1. Stan Post author

      Fair point. The devil is in the details, I suppose. I’ve been to private events at the Smithsonian, and they were at night. Maybe that matters. Also, those venues were available to the public at other times.

      So I’d question whether the “private club” is a separate venue or just private events using spaces that can be accessed by the public during normal hours. Sounded to me like the former.

    2. C. Custer

      I don’t know. I think the Smithsonian and the Forbidden City are a bit different. The Smithsonian houses lots of valuable cultural artifacts, but the Forbidden City is ITSELF a valuable cultural treasure. So, having a private VIP club in the Forbidden City is, to me, a bit like having a private VIP club inside a Smithsonian exhibit, which I don’t think they do?

      I imagine the Rotunda in question was actually designed for those VIP events, and while you might argue the Forbidden City has always been one big VIP club, I still think there’s a difference. But I don’t know that much about the events at the Smithsonian. Are people allowed to visit those areas during the day? That makes a big difference too, I think.

      1. Stan Post author

        FWIW, I went to a couple events at the Smithsonian. Same venue, same exhibits as during the day, but we had alcohol and food, and it was at night. As you might guess, the private food & drink version is much more enjoyable.

  4. perspectivehere

    Instead of private club membership fees, maybe dinners at the Jingfu Gong could be given for those who support and make substantial donations to the Chinese Communist Party.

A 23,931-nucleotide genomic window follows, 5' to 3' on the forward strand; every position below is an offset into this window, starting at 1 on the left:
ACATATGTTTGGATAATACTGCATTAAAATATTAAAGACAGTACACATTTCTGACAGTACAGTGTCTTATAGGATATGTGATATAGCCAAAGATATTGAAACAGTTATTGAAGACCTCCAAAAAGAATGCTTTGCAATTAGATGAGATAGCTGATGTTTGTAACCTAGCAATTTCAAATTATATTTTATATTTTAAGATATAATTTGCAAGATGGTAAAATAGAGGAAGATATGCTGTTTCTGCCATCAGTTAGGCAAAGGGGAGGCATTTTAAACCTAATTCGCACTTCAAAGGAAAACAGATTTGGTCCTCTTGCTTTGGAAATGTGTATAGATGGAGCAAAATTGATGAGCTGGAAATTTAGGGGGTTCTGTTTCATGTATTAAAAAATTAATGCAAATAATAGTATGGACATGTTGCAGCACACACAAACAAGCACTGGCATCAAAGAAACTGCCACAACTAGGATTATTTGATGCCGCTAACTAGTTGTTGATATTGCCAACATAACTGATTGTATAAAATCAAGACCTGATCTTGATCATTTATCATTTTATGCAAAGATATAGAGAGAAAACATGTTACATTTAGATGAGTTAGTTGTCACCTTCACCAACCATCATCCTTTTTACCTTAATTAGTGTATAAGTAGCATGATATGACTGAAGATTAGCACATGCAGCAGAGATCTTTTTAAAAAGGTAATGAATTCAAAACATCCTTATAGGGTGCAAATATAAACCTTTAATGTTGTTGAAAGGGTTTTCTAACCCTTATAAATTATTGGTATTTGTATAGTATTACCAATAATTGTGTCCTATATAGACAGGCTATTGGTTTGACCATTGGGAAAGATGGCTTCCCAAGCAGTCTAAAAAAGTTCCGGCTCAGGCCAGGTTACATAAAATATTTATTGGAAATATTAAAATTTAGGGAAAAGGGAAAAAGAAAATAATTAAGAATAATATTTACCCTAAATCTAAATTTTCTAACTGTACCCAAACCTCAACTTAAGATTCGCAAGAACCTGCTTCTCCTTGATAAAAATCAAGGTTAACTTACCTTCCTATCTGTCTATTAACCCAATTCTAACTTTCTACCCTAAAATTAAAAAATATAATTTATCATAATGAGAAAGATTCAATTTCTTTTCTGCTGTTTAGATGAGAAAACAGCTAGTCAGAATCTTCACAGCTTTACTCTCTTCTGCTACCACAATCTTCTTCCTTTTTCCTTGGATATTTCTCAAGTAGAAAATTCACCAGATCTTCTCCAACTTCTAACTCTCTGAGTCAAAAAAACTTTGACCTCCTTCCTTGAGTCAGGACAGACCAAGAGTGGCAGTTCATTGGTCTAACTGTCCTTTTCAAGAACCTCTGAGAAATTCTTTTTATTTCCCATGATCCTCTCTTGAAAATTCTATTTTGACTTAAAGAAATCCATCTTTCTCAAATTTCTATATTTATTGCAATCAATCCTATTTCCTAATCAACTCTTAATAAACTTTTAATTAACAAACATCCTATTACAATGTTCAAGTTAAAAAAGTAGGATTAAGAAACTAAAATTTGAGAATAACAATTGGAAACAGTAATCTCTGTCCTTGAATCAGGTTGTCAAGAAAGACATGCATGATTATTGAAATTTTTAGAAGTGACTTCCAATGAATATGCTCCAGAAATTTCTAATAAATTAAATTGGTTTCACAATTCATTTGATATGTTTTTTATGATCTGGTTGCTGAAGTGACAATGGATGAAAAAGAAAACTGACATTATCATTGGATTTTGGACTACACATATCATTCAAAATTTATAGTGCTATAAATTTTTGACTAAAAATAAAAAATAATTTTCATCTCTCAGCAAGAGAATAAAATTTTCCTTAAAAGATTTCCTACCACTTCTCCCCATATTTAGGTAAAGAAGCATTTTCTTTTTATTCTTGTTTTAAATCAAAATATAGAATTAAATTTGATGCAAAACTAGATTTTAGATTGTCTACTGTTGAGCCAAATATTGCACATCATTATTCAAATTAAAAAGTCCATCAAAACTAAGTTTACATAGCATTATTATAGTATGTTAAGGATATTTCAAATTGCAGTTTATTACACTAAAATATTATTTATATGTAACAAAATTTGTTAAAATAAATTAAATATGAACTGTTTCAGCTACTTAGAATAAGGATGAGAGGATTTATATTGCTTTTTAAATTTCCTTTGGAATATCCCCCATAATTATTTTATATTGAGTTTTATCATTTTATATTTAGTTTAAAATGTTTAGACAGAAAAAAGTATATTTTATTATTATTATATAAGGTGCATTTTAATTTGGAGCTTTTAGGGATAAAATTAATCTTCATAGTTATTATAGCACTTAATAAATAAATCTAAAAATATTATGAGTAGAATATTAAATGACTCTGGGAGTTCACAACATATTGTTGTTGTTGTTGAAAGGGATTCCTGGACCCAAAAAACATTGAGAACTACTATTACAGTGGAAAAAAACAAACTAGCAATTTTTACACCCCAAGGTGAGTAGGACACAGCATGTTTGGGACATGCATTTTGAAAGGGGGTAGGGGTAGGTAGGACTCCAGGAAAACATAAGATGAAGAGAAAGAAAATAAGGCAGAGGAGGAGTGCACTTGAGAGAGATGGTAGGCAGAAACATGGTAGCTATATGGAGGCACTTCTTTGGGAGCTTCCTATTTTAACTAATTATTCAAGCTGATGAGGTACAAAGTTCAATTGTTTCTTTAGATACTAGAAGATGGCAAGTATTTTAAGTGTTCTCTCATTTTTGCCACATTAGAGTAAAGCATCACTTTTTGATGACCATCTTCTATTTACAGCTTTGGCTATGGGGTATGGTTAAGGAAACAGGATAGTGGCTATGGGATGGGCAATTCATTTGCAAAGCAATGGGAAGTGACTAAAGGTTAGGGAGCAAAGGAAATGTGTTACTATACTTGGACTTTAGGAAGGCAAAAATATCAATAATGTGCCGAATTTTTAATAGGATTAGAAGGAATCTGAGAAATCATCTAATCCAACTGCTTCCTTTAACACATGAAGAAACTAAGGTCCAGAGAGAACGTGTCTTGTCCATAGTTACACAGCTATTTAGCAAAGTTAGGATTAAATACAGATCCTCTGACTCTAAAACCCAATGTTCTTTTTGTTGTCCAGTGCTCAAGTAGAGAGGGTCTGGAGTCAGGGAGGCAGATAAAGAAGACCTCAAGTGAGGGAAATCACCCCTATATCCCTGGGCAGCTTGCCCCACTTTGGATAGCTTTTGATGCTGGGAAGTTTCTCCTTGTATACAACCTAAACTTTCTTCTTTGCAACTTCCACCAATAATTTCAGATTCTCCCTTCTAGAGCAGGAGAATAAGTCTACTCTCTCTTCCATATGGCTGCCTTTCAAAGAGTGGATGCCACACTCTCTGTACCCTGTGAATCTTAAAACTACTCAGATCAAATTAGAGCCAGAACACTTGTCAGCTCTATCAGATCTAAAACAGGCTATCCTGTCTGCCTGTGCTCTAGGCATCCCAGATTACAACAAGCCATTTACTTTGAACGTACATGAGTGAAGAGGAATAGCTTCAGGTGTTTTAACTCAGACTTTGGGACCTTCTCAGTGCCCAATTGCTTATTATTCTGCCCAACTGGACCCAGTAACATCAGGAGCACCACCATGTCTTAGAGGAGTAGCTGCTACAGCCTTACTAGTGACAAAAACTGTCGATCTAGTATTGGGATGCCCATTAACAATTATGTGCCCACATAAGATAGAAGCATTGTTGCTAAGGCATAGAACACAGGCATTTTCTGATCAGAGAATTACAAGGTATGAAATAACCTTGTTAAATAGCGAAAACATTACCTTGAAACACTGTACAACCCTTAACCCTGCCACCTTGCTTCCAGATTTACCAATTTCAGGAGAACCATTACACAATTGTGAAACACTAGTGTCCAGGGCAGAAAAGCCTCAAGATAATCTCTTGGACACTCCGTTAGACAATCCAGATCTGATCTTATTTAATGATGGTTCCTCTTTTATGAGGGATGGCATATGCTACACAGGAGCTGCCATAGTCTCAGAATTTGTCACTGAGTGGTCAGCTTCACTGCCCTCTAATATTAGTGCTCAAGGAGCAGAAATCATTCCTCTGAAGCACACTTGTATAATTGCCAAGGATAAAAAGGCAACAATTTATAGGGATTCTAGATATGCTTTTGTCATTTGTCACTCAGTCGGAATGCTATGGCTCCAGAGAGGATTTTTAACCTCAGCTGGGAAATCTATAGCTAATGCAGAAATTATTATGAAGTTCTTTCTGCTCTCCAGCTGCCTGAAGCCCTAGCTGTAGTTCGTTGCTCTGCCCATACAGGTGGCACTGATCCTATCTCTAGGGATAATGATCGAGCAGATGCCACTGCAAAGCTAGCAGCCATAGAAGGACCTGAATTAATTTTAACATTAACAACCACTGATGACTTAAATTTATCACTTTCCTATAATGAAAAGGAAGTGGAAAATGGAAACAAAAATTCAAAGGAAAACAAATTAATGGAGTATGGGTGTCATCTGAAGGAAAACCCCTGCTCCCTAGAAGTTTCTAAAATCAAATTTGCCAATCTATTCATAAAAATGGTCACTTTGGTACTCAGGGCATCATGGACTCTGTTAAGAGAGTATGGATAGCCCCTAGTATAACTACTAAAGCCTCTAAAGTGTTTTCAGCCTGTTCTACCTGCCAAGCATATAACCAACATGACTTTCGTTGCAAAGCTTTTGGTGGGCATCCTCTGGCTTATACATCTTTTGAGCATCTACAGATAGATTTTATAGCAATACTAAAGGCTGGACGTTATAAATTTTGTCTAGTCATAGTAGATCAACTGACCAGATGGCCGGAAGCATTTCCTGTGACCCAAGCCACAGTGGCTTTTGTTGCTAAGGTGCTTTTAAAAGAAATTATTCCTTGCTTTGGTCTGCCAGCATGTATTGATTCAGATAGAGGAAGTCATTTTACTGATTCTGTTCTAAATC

This would be akin to the entrenched US practice of inviting campaign donors and friends (aka cronies) to overnight stays at the White House, which first became scandalous when Republicans accused Clinton of “selling the historic Lincoln Bedroom” in 1996. After being pressured to disclose the Lincoln Bedroom guest list, it emerged that guests from 1995-1996 accounted for $5.4 million in donations to the Democratic National Committee, with the highest being investor Dirk Ziff, who gave $411,000 and movie producer Steven Spielberg, $336,000, among 24 donors who paid more than $100,000 each.

    And the visit also would include access to valuable historic objects unseen by the public:

    “Describing a Lincoln Bedroom stay, [Los Angeles attorney David] Etra said it is almost impossible to sleep. ‘It is so unbelievably exciting and unbelievable that you are staying in the White House,’ he said. ‘One hesitates to put a coffee cup down on the coffee table because there’s an original copy of the Emancipation Proclamation under glass.'”

    Seriously, when one is a steward/occupant of The People’s Property, it takes creativity, judiciousness and
    commercial sense to come up with appropriate ways to generate revenues from under-utilized assets, particularly those which are expensive to upkeep.

    In this case, instead of a “private club” concept, had they launched a general fundraising program like many US museums with ascending levels of support – from “ordinary members” which entitling annual free passes plus magazine subscription, to “privileged members” which might mean private lectures and tours, to the “lifetime president’s circle” for donors giving RMB1 million or more, and entitling such donors to use of nonpublic areas of the Jianfu Gong for private catered events….you get the idea.

    A plan like this might have raised a debate but would not be as politically unacceptable.